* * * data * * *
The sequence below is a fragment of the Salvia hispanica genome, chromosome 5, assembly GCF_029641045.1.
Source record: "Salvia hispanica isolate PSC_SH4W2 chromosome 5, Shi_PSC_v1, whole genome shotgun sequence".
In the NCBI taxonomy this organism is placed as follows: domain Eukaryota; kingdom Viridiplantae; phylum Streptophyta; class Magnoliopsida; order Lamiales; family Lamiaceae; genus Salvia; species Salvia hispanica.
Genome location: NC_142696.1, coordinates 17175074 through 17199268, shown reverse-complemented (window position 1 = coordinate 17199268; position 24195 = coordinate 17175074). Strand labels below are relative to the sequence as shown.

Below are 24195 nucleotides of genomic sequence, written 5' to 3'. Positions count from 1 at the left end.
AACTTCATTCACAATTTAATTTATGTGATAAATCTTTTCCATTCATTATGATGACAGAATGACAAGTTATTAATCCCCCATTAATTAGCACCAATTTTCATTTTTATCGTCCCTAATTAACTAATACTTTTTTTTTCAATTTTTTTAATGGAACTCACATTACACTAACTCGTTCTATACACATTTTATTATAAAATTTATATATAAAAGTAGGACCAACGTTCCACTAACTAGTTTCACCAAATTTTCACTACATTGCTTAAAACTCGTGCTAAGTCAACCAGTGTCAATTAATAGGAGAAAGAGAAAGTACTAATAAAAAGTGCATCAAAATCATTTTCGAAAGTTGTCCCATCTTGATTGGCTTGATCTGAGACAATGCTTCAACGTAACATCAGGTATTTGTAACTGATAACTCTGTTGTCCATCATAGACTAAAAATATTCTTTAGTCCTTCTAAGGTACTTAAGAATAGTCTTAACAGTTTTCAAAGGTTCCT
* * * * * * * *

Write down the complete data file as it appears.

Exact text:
The sequence below is a fragment of the Salvia hispanica genome, chromosome 5, assembly GCF_029641045.1.
Source record: "Salvia hispanica isolate PSC_SH4W2 chromosome 5, Shi_PSC_v1, whole genome shotgun sequence".
In the NCBI taxonomy this organism is placed as follows: domain Eukaryota; kingdom Viridiplantae; phylum Streptophyta; class Magnoliopsida; order Lamiales; family Lamiaceae; genus Salvia; species Salvia hispanica.
Genome location: NC_142696.1, coordinates 17175074 through 17199268, shown reverse-complemented (window position 1 = coordinate 17199268; position 24195 = coordinate 17175074). Strand labels below are relative to the sequence as shown.

Below are 24195 nucleotides of genomic sequence, written 5' to 3'. Positions count from 1 at the left end.
AACTTCATTCACAATTTAATTTATGTGATAAATCTTTTCCATTCATTATGATGACAGAATGACAAGTTATTAATCCCCCATTAATTAGCACCAATTTTCATTTTTATCGTCCCTAATTAACTAATACTTTTTTTTTCAATTTTTTTAATGGAACTCACATTACACTAACTCGTTCTATACACATTTTATTATAAAATTTATATATAAAAGTAGGACCAACGTTCCACTAACTAGTTTCACCAAATTTTCACTACATTGCTTAAAACTCGTGCTAAGTCAACCAGTGTCAATTAATAGGAGAAAGAGAAAGTACTAATAAAAAGTGCATCAAAATCATTTTCGAAAGTTGTCCCATCTTGATTGGCTTGATCTGAGACAATGCTTCAACGTAACATCAGGTATTTGTAACTGATAACTCTGTTGTCCATCATAGACTAAAAATATTCTTTAGTCCTTCTAAGGTACTTAAGAATAGTCTTAACAGTTTTCAAAGGTTCCT